In May, the National Weather Service’s Climate Prediction Center (CPC) reported that ENSO neutral conditions are expected to last through the late summer into early fall, and most of the climate models support this. Then, by the advent of the winter season in the Northern Hemisphere, the possibility of an El Nino rises to 50 percent.
ENSO Neutral refers to those periods in which neither El Niño nor La Niña is present.
However, over the past four weeks, while equatorial water temperatures were near average across most of the Pacific Ocean, an exception was seen in the western Pacific, which continues to have above-average water temperatures. This supports a gradual development of El Niño conditions.
“We believe the models more the closer we get to winter,” said Michelle L’Heureux, a forecaster at the center in College Park, Maryland. “Just like weather forecasts tend to be better one day out than seven days out, the same thing tends to happen in climate forecasting.”
Impact of El Nino on Atlantic Hurricane season
Agriculture.com notes that the last El Nino was linked to crop damage, fires and flash floods before it went away in 2016.
And without a doubt, El Ninos can have a profound impact on agriculture, weather, and economies. The last El Nino saw failures in cocoa, tea and coffee harvests throughout Asia and Africa while ushering in the warmest winter on record in the contiguous United States, causing a decrease in the demand for natural gas.
Let’s look at the Atlantic Hurricane season first. If El Nino conditions were to develop by this fall, the number of tropical cyclones in the Atlantic would drop.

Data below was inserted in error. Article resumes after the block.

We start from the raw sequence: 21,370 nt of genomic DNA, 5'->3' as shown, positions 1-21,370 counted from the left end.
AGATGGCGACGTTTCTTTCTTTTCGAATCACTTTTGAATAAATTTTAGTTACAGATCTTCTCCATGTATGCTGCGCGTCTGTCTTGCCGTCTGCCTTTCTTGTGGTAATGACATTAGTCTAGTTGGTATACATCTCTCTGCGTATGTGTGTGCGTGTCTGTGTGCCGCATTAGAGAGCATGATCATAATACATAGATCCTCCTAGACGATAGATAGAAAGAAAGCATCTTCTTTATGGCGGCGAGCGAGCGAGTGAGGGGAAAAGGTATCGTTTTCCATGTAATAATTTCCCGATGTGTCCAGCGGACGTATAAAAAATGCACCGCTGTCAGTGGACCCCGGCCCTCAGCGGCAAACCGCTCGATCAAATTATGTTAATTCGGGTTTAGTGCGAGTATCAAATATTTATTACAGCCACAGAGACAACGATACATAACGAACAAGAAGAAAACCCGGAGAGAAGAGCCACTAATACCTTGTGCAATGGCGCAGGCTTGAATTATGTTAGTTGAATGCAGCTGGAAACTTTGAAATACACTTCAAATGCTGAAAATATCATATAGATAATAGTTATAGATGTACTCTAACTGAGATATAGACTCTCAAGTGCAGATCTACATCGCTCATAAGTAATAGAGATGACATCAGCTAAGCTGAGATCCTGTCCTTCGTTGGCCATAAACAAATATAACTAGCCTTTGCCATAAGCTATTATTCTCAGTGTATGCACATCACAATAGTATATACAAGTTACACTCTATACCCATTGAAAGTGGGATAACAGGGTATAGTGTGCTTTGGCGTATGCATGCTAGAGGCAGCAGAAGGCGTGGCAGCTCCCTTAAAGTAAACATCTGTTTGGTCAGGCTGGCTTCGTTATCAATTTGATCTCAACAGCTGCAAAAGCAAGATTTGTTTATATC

A weak hurricane season usually is associated with El Nino conditions, when the waters in the Tropical Pacific is warmer. El Nino conditions create high-altitude winds over the Atlantic Ocean, which tear storms apart before they can turn into cyclones.
But with ENSO neutral conditions, this means Pacific water temperatures will likely be cool or only slightly warm, meaning wind sheer will be weak. And Atlantic waters were abnormally cool in January and February because high winds at the ocean’s surface churned up cold water from below.
However, the odds are greatest for El Nino formation from November to January, according to the report. This means El Nino will develop too late to cause any lessening in the number of tropical cyclones in the Atlantic Hurricane season. But, there are other factors that contribute to the number of named storms that develop, so a developing El Niño does not mean there will be fewer storms.
El Nino impact on winter weather the in the U.S.
When El Nino conditions are present over the winter season, the jet stream shifts bringing wetter than normal conditions to the southern tier of the U.S., including portions of California. This also means that temperatures are cooler than average from the southern Plains into the Southeast.
We also find temperatures are warmer-than-average from eastern Alaska into western and central Canada and into the Pacific Northwest, northern Plains, and Midwest. In South America, Brazil is prone to drought, while Argentina will probably get more rain.
We are still months away from knowing what will actually happen, but based on past modeling and careful temperature observations, this forecast is likely to play out.